Donald Trump rolls back rules used to prevent civilian casualties from US air strikes in Somalia

The decision was made to increase chances of defeating terrorist group al-Shabaab 

Mythili Sampathkumar
New York
Friday 31 March 2017 19:05 BST
A foreign security officer checks a body at the scene of a suicide attack in Mogadishu, on 31 July, 2016. MOHAMED ABDIWAHAB/AFP/Getty Images
A foreign security officer checks a body at the scene of a suicide attack in Mogadishu, on 31 July, 2016. MOHAMED ABDIWAHAB/AFP/Getty Images

Donald Trump has authorised easing restrictions on counter-terrorism air strikes in Somalia that were put in place to prevent civilian casualties.

Pentagon spokesman Navy Capt. Jeff Davis said in a statement that the order gives more authority to the US military head in Africa command to perform “precision airstrikes” on al-Shabaab, a designated terrorist group.

The group carried out a 2013 attack on the Westgate Mall in Nairobi, Kenya resulting in 60 deaths and 175 wounded as well as several other attacks.

Somalia is currently experiencing extreme drought, famine, and cholera as well as violence from al-Shabaab.

Mr Trump has designated certain regions an “area of active hostilities” where the Presidential Policy Guidance rules do not apply. Mogadishu has been excluded from the list of regions.

The Guidance rules were put in place by former President Barack Obama in 2013 to govern “counterterrorism strikes away from conventional war zones, like those in Afghanistan and Iraq,” the New York Times reports.

It required interagency vetting, that the target had to pose a direct threat to the US, and that assuredness that civilians would not be killed in any strike.

Africa Command, the US military presence on the continent, can now conduct air strikes on anyone they feel are al-Shabaab members, even if the individuals targeted do not pose a direct threat to Americans and without the requirement to make sure no civilians are in the immediate area.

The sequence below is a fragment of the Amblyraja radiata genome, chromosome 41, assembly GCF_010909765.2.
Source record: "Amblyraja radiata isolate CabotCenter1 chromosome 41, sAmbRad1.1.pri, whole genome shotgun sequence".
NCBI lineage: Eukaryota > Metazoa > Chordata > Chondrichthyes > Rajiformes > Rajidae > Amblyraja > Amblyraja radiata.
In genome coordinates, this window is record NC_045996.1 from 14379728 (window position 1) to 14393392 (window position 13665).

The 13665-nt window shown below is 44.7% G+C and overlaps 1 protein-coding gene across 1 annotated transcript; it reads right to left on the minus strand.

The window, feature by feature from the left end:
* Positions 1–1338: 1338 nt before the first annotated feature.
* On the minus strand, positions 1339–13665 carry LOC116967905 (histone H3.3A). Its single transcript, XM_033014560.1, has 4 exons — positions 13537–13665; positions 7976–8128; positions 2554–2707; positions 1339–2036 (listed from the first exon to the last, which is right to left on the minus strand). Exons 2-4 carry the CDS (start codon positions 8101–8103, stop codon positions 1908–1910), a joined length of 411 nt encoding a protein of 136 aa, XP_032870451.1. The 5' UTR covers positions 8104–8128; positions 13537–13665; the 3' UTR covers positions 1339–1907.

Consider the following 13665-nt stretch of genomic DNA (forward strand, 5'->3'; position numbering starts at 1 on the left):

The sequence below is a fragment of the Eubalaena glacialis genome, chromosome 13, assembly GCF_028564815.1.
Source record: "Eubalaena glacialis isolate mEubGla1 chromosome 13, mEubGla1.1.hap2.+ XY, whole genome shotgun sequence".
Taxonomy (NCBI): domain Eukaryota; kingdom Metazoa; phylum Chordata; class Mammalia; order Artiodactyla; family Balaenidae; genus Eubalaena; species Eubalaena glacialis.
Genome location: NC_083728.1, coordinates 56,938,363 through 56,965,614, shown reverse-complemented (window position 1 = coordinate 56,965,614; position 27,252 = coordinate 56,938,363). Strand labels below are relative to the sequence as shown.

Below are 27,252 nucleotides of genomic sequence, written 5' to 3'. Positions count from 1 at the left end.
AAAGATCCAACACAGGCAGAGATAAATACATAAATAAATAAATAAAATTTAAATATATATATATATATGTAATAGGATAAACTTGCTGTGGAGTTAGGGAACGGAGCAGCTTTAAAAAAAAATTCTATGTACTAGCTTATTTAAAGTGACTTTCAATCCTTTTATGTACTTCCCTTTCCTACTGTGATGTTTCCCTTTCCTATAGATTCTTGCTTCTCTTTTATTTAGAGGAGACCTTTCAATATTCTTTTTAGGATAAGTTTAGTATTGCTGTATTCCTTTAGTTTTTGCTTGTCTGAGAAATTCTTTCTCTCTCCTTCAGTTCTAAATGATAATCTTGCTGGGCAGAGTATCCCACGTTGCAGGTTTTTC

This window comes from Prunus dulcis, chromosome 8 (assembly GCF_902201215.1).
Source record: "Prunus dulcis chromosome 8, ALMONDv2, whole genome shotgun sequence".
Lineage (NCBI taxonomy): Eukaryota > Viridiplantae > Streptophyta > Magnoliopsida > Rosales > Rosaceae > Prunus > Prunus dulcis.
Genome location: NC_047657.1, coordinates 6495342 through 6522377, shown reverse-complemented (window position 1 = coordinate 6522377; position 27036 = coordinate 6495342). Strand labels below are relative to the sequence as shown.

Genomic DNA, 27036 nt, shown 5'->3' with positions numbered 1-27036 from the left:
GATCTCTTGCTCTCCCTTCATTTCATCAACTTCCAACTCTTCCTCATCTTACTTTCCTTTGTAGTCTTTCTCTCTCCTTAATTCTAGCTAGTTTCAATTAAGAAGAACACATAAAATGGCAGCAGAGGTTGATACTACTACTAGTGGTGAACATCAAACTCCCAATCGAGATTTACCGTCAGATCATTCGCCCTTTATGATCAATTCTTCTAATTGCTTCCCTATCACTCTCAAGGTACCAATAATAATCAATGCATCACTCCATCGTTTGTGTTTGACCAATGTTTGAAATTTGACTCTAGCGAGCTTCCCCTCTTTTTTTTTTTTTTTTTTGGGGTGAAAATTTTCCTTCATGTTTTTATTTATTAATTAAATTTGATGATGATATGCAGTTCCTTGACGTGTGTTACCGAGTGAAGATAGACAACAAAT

US Africa Command Commander, General Thomas Waldhauser, said that “the cardinal rule in these types of engagements is to not make more enemies than you already have. And I think we go to great pains to do that.“

Because easing the restrictions reduces time spent on getting approvals, it allows for targeting the terrorists in “a more rapid fashion,” as Mr Waldhauser said.

A British military officer with recent experience in East Africa told The Independent that the change in restrictions does not put civilians in any more danger that what exists now.

“The process is shortened, this does not mean that the process is any less effective at mitigating against civilian casualties,” the officer explained.

What the easing of restrictions will do is “improve [The African Union Mission in Somalia] AMISOM and the Somali National Army’s chances of defeating” al-Shabaab, the officer said.

The key will be “good ‘on the ground’ intelligence.”

The potential escalation of the situation in Somalia worries some based on recent events.

Mr Trump’s decision to loosen terms for using force mirrors what he did for Yemen earlier in his term. A raid there resulted in scores of civilian deaths as well as the death of a Navy SEAL and losing a $75 million aircraft.

The 17 March US air strike in Mosul, Iraq may have killed as many as 200 people.

Despite lifting restrictions put in place by the Obama administration, the move by Mr Trump is not in complete opposition to his predecessor.

Mr Obama also had issued an easing of restrictions around Surt, Libya for a short period of time and also allowed some air strikes to be carried out without the restrictions and process of the Presidential Policy Guidance.

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